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Massive Black Hole Collision Illuminated by X-rays-Gravitational Wave Combination

New research from the University of Birmingham reveals that collisions between massive black holes should be observable by both gravitational wave and X-ray observatories by the start of the next decade.

For the first time, scientists have directly detected gravitational waves — ripples in space-time — in addition to light from the spectacular collision of two neutron stars. This marks the first time that a cosmic event has been viewed in both gravitational waves and light.

The discovery was made using the U.S.-based Laser Interferometer Gravitational-Wave Observatory (LIGO), the Europe-based Virgo detector, and some 70 ground- and space-based observatories. This co-observation represents the fulfilment of the promise of ‘multi-messenger’ astronomy opened up by the first measurement of gravitational waves by LIGO/VIRGO in 2015.

The study, published in Nature Astronomy, points to the coordination of two of the European Space Agency’s (ESA) major space observatories of the 2030s — Athena, the next-generation X-ray space telescope and LISA, the first space-based gravitational wave observatory.

The two projects will be timed to launch so they can be coordinated to begin observations within a year of each other. This will kick-start a period of at least four-years of synchronized science operations and the promise of delivering data on events that no-single technique in astronomy could collect.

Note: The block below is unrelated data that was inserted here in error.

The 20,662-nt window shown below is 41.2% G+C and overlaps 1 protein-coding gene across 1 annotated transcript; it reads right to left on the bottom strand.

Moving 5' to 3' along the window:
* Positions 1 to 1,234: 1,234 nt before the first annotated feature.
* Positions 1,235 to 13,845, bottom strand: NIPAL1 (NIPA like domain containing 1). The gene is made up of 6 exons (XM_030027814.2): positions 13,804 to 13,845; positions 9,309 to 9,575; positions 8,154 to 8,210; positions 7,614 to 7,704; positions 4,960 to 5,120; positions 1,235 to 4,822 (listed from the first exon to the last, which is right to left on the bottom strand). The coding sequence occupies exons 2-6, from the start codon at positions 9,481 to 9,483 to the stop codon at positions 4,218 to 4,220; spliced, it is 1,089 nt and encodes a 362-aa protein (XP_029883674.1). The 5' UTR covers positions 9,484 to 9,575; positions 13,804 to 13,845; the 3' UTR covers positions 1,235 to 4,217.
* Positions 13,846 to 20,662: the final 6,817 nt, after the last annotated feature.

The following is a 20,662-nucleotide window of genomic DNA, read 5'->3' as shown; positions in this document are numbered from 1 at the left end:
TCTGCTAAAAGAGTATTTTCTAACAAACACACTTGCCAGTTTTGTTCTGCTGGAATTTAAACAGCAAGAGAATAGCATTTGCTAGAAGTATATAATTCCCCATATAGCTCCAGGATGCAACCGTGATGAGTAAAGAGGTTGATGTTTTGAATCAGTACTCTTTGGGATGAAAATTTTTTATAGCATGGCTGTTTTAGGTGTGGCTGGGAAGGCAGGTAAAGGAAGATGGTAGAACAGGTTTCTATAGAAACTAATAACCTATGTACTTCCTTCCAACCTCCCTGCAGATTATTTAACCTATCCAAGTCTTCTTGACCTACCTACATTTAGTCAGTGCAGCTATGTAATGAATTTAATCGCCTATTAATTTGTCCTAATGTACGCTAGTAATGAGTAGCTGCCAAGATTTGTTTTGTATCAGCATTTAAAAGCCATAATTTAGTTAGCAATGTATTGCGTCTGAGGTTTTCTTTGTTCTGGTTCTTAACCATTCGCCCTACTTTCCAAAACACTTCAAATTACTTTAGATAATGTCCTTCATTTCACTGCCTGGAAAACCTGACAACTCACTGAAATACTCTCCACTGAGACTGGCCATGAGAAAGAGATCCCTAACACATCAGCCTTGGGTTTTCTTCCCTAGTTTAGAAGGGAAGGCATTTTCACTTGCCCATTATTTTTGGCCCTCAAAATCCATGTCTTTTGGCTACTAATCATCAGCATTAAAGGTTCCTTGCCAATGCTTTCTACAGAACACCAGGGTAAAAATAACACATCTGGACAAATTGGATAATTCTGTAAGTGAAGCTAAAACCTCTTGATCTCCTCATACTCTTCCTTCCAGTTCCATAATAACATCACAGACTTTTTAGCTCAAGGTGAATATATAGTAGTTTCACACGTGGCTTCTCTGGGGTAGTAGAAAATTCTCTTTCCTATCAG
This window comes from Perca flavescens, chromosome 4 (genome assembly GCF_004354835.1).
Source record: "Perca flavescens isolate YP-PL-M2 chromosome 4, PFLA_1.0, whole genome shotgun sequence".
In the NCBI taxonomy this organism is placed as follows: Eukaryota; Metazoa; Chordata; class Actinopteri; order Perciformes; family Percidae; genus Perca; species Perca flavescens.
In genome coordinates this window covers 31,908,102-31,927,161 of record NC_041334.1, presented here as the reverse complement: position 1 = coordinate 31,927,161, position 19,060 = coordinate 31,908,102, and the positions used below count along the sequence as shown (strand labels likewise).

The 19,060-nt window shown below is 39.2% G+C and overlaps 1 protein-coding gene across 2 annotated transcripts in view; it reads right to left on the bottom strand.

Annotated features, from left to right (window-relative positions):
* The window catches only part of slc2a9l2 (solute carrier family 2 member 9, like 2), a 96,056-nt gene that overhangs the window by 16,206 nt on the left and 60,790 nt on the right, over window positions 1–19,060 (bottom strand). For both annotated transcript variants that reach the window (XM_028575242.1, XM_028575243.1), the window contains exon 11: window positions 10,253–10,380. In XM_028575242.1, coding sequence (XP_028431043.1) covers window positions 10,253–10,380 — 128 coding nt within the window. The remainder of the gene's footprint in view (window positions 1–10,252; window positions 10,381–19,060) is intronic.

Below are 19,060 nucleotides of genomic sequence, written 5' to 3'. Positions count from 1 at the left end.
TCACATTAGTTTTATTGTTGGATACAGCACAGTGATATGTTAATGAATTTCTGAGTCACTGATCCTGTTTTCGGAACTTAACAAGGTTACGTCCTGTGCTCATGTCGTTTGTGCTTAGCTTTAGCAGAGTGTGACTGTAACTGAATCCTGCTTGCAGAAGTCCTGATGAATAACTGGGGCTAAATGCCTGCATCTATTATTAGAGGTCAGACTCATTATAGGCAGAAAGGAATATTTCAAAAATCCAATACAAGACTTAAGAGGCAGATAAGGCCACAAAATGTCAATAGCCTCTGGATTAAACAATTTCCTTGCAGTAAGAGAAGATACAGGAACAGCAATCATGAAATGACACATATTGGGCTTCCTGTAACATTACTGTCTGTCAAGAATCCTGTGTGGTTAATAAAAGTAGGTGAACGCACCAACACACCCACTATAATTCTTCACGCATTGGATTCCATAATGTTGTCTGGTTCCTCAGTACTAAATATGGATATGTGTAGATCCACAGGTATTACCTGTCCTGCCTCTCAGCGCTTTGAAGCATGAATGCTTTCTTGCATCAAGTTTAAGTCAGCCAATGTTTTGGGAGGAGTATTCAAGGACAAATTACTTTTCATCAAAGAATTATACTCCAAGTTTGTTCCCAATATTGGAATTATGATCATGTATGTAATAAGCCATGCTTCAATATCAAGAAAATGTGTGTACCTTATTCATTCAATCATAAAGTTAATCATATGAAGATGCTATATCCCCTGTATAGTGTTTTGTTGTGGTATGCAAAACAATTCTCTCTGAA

This should give astronomers an unprecedented opportunity to create ‘multi-messenger maps’ of the universe with objects and events seen in both the electromagnetic and gravitational wave spectrums. As such, this will enable us to ‘see’ violent events in the Universe that have previously been invisible. Events that could hold the key to unlocking long-standing mysteries in our understanding of cosmic evolution.

These events include collisions between supermassive black holes in distant galaxies and massive black holes consuming compact stellar remnants such as neutron stars and even more diminutive black holes.

The gravitational waves measured by LISA will pinpoint the ripples of space-time that the mergers cause while the X-rays observed with Athena reveal the hot and highly energetic physical processes in that environment. Combining these two messengers to observe the same phenomenon in these systems would bring a huge leap in our understanding of how massive black holes and galaxies co-evolve, how massive black holes grow their mass and accrete, and the role of gas around these black holes.

Professor Alberto Vecchio, Director of the Institute for Gravitational Wave Astronomy, University of Birmingham, and a co-author of the study, has worked on the LISA project for twenty years. He sees the double-punch of LISA/Athena as a fulfilment of his and his colleagues’ hard work: “The prospect of combining forces with the most powerful X-ray eyes ever designed to look right at the centre of galaxies promises to make this long haul even more rewarding.”

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